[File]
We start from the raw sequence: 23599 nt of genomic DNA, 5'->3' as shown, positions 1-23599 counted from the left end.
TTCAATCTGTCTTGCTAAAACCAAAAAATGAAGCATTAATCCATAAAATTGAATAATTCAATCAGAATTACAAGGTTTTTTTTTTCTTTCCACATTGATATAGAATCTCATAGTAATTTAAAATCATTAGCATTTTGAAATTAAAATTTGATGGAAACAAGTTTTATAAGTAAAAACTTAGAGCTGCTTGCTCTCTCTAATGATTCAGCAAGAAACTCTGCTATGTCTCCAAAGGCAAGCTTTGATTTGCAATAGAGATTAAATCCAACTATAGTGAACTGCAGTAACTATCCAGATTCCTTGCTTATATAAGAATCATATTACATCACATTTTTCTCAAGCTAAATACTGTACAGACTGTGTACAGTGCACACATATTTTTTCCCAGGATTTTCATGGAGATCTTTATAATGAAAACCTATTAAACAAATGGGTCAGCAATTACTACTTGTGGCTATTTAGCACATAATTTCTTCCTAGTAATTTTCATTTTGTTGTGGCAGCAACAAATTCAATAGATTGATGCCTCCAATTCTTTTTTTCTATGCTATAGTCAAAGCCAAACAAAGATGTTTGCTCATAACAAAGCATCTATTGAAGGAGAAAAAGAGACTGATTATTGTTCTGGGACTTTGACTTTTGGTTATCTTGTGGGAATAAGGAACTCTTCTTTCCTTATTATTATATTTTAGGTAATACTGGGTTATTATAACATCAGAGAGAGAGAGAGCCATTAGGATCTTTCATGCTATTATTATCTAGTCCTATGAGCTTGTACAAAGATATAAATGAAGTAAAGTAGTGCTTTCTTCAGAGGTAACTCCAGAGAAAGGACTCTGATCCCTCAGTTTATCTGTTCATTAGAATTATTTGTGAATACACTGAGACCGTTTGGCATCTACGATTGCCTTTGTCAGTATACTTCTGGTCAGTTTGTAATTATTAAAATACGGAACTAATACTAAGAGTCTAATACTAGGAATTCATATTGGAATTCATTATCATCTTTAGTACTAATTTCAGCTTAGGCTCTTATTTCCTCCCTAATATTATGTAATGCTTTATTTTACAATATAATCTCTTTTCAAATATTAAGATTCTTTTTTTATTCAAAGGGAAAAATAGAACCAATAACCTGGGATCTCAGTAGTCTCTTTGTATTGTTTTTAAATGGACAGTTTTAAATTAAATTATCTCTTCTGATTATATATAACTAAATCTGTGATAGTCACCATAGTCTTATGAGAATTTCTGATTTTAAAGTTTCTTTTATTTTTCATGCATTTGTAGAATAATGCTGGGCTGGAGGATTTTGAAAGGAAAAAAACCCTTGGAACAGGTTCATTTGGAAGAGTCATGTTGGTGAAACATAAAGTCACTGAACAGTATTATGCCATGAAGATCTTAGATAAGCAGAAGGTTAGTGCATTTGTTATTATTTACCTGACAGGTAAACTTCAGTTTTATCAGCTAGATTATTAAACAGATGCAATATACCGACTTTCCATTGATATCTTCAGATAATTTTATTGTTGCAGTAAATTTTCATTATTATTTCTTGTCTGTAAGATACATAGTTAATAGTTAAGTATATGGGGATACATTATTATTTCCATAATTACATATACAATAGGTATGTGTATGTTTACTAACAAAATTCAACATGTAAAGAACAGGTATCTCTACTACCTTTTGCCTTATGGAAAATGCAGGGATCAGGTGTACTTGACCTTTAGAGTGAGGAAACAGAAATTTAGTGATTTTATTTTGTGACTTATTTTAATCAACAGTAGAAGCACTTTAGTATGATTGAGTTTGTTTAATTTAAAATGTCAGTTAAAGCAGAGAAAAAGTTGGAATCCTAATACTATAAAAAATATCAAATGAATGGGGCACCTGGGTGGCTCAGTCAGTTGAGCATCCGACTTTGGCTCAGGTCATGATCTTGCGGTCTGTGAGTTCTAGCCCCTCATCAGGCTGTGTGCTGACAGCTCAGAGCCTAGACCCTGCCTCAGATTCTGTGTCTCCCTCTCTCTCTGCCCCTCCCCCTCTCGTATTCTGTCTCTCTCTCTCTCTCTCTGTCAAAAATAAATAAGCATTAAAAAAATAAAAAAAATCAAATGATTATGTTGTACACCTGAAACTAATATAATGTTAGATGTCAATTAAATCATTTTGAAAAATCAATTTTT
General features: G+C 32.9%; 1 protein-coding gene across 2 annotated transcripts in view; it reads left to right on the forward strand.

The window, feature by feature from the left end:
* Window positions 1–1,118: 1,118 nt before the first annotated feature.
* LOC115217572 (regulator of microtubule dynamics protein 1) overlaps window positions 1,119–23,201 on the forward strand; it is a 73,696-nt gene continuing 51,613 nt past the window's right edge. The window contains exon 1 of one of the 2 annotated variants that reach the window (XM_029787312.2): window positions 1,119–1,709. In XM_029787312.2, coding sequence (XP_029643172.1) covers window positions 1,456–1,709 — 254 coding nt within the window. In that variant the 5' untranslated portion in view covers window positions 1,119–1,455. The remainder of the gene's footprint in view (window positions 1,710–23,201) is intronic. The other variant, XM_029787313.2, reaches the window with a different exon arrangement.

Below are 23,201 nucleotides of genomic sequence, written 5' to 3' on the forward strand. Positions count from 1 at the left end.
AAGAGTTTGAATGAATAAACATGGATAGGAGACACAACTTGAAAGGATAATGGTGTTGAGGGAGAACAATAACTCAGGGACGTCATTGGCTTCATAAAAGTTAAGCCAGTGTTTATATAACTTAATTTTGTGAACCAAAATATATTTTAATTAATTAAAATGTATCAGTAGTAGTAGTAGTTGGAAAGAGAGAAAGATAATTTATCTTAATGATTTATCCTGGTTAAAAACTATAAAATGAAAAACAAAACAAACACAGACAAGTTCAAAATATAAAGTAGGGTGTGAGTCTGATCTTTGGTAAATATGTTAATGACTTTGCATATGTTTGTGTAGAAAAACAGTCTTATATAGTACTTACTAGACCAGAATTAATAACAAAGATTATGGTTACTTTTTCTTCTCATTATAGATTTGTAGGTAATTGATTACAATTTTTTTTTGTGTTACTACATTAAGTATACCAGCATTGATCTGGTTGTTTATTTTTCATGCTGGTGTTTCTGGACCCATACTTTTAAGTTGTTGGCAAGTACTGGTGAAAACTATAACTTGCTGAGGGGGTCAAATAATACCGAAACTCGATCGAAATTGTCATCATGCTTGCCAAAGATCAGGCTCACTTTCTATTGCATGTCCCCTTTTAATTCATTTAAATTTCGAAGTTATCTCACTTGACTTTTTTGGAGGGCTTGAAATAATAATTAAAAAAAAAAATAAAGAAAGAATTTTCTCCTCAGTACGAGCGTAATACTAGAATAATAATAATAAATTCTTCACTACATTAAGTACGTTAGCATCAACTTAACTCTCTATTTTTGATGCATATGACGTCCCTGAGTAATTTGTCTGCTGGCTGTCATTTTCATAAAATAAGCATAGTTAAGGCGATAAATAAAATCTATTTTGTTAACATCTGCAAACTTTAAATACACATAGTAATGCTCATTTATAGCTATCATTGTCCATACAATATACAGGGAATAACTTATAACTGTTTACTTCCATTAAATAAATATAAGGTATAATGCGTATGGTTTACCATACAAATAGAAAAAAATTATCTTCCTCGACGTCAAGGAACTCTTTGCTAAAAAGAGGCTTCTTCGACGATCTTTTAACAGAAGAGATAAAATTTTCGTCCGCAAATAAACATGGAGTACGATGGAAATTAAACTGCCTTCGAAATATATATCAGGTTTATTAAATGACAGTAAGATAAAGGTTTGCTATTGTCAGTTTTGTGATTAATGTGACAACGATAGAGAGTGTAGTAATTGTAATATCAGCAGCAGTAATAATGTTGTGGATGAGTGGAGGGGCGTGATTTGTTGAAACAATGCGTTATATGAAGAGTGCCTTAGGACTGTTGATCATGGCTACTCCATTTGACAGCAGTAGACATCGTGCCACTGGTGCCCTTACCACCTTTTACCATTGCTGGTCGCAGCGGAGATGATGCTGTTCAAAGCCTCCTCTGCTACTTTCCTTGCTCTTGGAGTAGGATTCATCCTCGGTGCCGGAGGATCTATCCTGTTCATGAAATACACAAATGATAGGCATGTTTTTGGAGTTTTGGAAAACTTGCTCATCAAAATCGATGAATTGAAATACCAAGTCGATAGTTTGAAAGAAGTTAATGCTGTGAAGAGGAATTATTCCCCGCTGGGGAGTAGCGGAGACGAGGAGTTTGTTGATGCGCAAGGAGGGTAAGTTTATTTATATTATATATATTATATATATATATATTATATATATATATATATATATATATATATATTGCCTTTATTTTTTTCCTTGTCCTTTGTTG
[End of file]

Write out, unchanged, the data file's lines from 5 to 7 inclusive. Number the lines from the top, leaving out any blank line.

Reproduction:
* Window positions 1–1,118: 1,118 nt before the first annotated feature.
* LOC115217572 (regulator of microtubule dynamics protein 1) overlaps window positions 1,119–23,201 on the forward strand; it is a 73,696-nt gene continuing 51,613 nt past the window's right edge. The window contains exon 1 of one of the 2 annotated variants that reach the window (XM_029787312.2): window positions 1,119–1,709. In XM_029787312.2, coding sequence (XP_029643172.1) covers window positions 1,456–1,709 — 254 coding nt within the window. In that variant the 5' untranslated portion in view covers window positions 1,119–1,455. The remainder of the gene's footprint in view (window positions 1,710–23,201) is intronic. The other variant, XM_029787313.2, reaches the window with a different exon arrangement.

Below are 23,201 nucleotides of genomic sequence, written 5' to 3' on the forward strand. Positions count from 1 at the left end.